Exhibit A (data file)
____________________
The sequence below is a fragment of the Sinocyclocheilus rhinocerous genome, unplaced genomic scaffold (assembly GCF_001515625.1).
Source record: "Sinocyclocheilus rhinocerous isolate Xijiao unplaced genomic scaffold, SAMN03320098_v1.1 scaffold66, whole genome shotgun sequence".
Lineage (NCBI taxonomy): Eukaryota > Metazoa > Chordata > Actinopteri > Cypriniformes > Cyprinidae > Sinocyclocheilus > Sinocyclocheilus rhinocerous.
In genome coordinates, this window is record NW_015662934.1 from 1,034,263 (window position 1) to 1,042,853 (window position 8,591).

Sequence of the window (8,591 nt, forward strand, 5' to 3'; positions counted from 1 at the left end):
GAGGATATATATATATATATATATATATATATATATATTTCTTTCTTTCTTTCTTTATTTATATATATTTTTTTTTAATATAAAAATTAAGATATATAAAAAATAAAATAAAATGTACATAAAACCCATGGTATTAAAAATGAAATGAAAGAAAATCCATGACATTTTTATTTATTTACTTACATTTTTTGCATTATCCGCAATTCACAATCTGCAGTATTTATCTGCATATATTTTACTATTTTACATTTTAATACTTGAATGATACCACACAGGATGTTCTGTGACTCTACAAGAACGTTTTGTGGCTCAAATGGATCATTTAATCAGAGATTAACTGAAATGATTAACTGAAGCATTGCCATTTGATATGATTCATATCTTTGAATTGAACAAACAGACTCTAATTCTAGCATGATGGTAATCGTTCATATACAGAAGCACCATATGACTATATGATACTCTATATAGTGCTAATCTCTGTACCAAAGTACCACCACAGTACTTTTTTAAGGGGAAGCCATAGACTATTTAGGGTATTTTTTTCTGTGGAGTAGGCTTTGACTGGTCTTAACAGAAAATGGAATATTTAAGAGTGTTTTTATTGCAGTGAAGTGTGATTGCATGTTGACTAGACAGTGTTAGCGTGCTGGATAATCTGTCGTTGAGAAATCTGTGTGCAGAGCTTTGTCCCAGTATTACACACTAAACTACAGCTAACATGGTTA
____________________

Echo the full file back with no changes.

The sequence below is a fragment of the Sinocyclocheilus rhinocerous genome, unplaced genomic scaffold (assembly GCF_001515625.1).
Source record: "Sinocyclocheilus rhinocerous isolate Xijiao unplaced genomic scaffold, SAMN03320098_v1.1 scaffold66, whole genome shotgun sequence".
Lineage (NCBI taxonomy): Eukaryota > Metazoa > Chordata > Actinopteri > Cypriniformes > Cyprinidae > Sinocyclocheilus > Sinocyclocheilus rhinocerous.
In genome coordinates, this window is record NW_015662934.1 from 1,034,263 (window position 1) to 1,042,853 (window position 8,591).

Sequence of the window (8,591 nt, forward strand, 5' to 3'; positions counted from 1 at the left end):
GAGGATATATATATATATATATATATATATATATATATTTCTTTCTTTCTTTCTTTATTTATATATATTTTTTTTTAATATAAAAATTAAGATATATAAAAAATAAAATAAAATGTACATAAAACCCATGGTATTAAAAATGAAATGAAAGAAAATCCATGACATTTTTATTTATTTACTTACATTTTTTGCATTATCCGCAATTCACAATCTGCAGTATTTATCTGCATATATTTTACTATTTTACATTTTAATACTTGAATGATACCACACAGGATGTTCTGTGACTCTACAAGAACGTTTTGTGGCTCAAATGGATCATTTAATCAGAGATTAACTGAAATGATTAACTGAAGCATTGCCATTTGATATGATTCATATCTTTGAATTGAACAAACAGACTCTAATTCTAGCATGATGGTAATCGTTCATATACAGAAGCACCATATGACTATATGATACTCTATATAGTGCTAATCTCTGTACCAAAGTACCACCACAGTACTTTTTTAAGGGGAAGCCATAGACTATTTAGGGTATTTTTTTCTGTGGAGTAGGCTTTGACTGGTCTTAACAGAAAATGGAATATTTAAGAGTGTTTTTATTGCAGTGAAGTGTGATTGCATGTTGACTAGACAGTGTTAGCGTGCTGGATAATCTGTCGTTGAGAAATCTGTGTGCAGAGCTTTGTCCCAGTATTACACACTAAACTACAGCTAACATGGTTA